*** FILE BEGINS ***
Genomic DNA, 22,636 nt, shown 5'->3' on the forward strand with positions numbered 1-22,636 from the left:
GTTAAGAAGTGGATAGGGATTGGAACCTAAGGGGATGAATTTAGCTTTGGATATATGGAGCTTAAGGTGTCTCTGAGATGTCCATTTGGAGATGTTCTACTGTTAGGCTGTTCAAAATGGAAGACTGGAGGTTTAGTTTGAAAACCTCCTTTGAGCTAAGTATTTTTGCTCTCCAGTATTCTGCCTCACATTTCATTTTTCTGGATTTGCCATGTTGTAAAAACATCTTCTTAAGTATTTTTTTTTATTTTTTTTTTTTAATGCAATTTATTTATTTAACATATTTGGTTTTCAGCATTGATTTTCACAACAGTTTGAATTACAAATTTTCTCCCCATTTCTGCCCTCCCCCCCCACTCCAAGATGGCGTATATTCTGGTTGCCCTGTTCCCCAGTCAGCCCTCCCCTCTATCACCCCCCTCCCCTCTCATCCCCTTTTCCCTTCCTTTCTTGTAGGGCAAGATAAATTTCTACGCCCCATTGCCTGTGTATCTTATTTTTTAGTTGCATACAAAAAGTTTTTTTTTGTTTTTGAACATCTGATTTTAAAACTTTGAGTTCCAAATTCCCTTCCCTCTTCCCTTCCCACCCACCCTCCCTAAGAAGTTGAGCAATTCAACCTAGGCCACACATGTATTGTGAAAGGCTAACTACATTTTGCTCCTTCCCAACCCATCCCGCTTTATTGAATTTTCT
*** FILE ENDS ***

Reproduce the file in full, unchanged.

Genomic DNA, 22,636 nt, shown 5'->3' on the forward strand with positions numbered 1-22,636 from the left:
GTTAAGAAGTGGATAGGGATTGGAACCTAAGGGGATGAATTTAGCTTTGGATATATGGAGCTTAAGGTGTCTCTGAGATGTCCATTTGGAGATGTTCTACTGTTAGGCTGTTCAAAATGGAAGACTGGAGGTTTAGTTTGAAAACCTCCTTTGAGCTAAGTATTTTTGCTCTCCAGTATTCTGCCTCACATTTCATTTTTCTGGATTTGCCATGTTGTAAAAACATCTTCTTAAGTATTTTTTTTTATTTTTTTTTTTTAATGCAATTTATTTATTTAACATATTTGGTTTTCAGCATTGATTTTCACAACAGTTTGAATTACAAATTTTCTCCCCATTTCTGCCCTCCCCCCCCACTCCAAGATGGCGTATATTCTGGTTGCCCTGTTCCCCAGTCAGCCCTCCCCTCTATCACCCCCCTCCCCTCTCATCCCCTTTTCCCTTCCTTTCTTGTAGGGCAAGATAAATTTCTACGCCCCATTGCCTGTGTATCTTATTTTTTAGTTGCATACAAAAAGTTTTTTTTTGTTTTTGAACATCTGATTTTAAAACTTTGAGTTCCAAATTCCCTTCCCTCTTCCCTTCCCACCCACCCTCCCTAAGAAGTTGAGCAATTCAACCTAGGCCACACATGTATTGTGAAAGGCTAACTACATTTTGCTCCTTCCCAACCCATCCCGCTTTATTGAATTTTCT